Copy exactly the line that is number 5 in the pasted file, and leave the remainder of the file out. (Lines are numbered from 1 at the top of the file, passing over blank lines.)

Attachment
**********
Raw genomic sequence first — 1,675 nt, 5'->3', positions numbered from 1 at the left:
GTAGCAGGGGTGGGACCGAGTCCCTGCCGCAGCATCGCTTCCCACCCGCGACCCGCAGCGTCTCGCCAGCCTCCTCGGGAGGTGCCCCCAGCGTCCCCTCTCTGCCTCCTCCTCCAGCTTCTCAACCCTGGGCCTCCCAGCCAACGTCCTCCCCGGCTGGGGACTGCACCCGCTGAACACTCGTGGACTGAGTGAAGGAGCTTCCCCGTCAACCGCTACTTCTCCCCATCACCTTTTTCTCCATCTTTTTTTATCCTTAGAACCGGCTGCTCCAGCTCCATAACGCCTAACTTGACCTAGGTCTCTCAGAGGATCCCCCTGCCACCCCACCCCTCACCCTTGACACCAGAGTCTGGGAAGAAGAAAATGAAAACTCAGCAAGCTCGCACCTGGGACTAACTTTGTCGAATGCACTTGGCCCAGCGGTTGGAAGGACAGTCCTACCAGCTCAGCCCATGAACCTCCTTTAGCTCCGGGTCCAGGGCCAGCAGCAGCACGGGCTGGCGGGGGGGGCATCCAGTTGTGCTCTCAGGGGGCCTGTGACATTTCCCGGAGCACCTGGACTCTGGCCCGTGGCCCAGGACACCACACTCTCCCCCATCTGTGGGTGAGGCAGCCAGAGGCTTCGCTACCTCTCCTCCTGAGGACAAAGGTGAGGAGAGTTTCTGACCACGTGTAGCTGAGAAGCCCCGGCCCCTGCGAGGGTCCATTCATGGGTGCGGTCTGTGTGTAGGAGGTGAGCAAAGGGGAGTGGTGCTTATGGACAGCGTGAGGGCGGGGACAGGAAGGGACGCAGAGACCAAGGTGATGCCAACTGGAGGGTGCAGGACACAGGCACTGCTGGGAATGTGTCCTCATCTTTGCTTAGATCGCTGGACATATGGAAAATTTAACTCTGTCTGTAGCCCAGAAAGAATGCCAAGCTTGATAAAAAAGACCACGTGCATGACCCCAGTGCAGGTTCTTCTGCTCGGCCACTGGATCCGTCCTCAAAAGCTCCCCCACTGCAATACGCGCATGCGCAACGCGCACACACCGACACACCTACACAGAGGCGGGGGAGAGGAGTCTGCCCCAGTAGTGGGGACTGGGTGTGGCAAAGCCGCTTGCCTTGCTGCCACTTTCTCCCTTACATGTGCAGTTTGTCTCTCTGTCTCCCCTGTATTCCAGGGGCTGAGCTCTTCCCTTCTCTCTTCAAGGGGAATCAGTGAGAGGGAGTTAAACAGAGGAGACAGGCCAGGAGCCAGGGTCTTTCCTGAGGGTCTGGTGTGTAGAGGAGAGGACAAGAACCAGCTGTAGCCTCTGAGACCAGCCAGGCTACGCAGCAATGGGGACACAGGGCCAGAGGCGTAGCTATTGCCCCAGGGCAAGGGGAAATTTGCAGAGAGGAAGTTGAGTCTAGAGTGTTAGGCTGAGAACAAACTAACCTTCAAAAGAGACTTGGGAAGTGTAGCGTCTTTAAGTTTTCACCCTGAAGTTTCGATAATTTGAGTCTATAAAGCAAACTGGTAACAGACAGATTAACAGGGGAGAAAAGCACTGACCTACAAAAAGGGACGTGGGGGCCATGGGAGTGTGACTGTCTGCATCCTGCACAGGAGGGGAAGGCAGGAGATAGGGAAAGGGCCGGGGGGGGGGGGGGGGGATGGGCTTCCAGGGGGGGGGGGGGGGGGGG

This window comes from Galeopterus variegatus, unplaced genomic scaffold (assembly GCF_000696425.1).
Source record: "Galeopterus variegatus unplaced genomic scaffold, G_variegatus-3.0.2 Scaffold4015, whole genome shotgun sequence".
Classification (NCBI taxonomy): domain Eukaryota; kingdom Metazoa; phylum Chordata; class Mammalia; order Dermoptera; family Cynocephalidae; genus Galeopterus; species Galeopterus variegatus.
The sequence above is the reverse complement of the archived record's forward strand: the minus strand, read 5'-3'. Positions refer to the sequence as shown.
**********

Classification (NCBI taxonomy): domain Eukaryota; kingdom Metazoa; phylum Chordata; class Mammalia; order Dermoptera; family Cynocephalidae; genus Galeopterus; species Galeopterus variegatus.